After the passing of his dear older brother, Jacob stood before the people of Nephi with an earnest interest in “consoling and healing” them through the “pleasing word of God; yea, the word which healeth the wounded soul” (Jacob 2).
while doing just that, Jacob also admitted feeling “weighed down with much
desire and anxiety” for his people’s welfare – to the point that he felt
constrained to share other things he
acknowledged would likely “enlarge the wounds of those who are already wounded.”
particular, Jacob knew that his cautionary words about sexual boundaries being
crossed among his people would be painful for some listening, which made his
deeply-felt obligation to speak personally painful as well:
Wherefore, it burdeneth my soul that I should be constrained, because of the strict commandment which I have received from God, to admonish you according to your crimes, to enlarge the wounds of those who are already wounded, instead of consoling and healing their wounds; and those who have not been wounded, instead of feasting upon the pleasing word of God have daggers placed to pierce their souls and wound their delicate minds. (Jacob 2)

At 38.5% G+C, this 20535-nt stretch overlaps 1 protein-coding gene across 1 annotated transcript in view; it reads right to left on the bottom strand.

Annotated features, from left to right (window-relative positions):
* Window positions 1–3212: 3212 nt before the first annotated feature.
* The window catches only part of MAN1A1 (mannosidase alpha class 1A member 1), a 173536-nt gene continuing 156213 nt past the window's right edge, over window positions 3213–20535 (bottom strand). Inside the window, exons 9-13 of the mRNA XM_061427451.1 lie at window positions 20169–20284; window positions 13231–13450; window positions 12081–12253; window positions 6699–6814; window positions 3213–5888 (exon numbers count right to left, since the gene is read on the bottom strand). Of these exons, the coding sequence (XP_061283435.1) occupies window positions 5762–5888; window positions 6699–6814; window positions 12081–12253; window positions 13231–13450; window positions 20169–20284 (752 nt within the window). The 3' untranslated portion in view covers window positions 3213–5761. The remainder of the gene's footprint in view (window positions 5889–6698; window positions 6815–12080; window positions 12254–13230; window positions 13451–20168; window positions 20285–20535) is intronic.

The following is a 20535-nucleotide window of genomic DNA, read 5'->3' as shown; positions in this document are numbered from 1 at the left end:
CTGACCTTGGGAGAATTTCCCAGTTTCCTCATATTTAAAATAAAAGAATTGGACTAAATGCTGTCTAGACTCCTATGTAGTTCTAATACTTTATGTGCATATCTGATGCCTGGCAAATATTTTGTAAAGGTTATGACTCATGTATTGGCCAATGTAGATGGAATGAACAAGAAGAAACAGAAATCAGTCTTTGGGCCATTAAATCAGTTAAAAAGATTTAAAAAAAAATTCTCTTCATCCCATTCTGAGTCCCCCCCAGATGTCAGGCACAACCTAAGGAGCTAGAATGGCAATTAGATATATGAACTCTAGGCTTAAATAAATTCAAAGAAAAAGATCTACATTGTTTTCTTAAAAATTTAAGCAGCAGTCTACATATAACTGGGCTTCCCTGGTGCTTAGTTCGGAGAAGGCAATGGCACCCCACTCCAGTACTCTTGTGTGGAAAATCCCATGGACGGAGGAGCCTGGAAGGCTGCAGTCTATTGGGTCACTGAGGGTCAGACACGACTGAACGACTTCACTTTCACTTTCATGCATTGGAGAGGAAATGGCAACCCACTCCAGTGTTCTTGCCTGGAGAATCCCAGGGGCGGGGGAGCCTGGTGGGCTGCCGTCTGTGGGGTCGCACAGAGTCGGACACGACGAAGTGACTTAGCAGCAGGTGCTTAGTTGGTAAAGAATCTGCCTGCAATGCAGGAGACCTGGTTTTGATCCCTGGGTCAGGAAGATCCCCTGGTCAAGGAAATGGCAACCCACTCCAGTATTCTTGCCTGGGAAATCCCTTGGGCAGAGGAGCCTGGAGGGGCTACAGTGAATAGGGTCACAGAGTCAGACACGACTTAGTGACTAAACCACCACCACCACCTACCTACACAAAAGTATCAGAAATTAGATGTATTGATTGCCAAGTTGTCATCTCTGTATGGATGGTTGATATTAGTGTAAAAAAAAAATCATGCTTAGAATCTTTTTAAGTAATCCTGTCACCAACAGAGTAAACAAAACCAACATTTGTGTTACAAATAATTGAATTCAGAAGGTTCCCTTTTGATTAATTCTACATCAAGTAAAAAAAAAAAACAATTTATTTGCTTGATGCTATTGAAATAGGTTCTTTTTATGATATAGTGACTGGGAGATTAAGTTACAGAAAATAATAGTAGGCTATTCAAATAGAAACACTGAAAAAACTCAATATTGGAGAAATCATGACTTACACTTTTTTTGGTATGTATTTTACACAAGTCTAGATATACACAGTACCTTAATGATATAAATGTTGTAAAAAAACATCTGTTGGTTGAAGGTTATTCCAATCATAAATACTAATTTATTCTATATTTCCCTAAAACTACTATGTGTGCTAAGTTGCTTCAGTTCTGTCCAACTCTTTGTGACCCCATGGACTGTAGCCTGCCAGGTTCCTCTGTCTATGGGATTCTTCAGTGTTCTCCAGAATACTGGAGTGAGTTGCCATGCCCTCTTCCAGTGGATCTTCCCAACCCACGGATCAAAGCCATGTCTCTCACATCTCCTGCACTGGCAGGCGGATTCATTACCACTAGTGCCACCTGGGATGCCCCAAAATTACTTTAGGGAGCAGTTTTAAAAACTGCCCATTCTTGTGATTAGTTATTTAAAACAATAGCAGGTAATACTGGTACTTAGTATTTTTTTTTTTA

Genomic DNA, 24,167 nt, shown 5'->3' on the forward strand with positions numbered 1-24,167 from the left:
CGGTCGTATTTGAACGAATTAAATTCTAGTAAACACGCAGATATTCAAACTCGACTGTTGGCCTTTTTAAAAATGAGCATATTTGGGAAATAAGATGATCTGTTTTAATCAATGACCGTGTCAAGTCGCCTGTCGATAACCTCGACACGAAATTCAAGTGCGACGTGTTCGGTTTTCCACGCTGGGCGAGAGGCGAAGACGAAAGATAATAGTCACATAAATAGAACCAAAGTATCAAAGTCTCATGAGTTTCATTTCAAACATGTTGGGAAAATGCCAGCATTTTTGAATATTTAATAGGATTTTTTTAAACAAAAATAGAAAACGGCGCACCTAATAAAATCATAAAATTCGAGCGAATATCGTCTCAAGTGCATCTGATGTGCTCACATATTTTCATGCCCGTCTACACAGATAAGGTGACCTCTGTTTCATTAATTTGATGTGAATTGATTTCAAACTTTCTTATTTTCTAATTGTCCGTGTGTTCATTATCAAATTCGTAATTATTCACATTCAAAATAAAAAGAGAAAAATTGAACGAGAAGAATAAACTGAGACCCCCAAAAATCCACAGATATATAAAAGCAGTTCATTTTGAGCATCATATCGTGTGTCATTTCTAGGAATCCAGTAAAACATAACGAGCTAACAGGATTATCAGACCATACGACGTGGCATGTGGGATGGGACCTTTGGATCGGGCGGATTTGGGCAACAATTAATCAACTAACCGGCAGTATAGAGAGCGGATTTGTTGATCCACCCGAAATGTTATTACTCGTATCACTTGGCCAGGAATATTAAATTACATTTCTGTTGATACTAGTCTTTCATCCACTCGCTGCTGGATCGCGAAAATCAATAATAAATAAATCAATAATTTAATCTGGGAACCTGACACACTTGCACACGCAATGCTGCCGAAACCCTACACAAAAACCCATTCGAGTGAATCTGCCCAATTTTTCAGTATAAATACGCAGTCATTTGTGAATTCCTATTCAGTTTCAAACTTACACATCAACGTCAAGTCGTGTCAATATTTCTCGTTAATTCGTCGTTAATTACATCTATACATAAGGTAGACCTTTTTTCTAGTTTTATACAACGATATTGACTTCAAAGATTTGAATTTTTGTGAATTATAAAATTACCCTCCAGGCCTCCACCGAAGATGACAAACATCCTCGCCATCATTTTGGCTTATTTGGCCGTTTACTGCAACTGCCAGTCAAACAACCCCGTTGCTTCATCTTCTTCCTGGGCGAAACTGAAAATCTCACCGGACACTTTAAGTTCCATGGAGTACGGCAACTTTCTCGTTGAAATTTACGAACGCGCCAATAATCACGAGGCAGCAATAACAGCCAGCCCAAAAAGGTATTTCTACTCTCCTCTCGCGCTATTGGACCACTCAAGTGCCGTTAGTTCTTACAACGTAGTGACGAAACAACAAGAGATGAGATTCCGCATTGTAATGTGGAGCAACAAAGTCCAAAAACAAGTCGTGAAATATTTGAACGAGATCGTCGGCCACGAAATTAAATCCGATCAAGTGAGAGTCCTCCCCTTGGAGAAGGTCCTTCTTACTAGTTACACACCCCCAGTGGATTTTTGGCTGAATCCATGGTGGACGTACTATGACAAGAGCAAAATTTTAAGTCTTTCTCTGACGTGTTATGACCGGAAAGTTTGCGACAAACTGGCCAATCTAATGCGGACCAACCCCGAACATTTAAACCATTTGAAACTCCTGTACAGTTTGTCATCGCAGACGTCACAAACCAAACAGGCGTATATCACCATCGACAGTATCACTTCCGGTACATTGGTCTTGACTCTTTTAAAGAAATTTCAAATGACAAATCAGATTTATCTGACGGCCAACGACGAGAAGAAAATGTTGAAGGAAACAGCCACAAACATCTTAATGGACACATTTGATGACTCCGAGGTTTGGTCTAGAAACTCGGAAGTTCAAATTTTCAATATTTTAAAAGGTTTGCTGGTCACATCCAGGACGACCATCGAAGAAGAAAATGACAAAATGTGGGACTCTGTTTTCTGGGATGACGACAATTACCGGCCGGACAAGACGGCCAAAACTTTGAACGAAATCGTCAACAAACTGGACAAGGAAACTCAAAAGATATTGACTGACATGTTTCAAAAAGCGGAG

believe the prophets in our day feel a similar pain, especially when teaching
about issues they know are sensitive, and deeply personal. But like Jacob of
old, they feel “constrained” to speak what God puts on their hearts – recognizing
that whatever pain some might feel in their words, they are necessary to
address a deeper woundedness that exists independent of their words.
Wounded America. There are enough wounds to go around in
America today – of all kinds, and in all directions. Even more pervasive and life-threatening than
physical wounds are those tearing at hearts, and minds – spirits and souls. In
particular, lots of people feeling wounded when it comes to questions of sexuality
today. The pain is real, often overwhelming, and sometimes even lethal.
Jacob Z. Hess, Ph.D.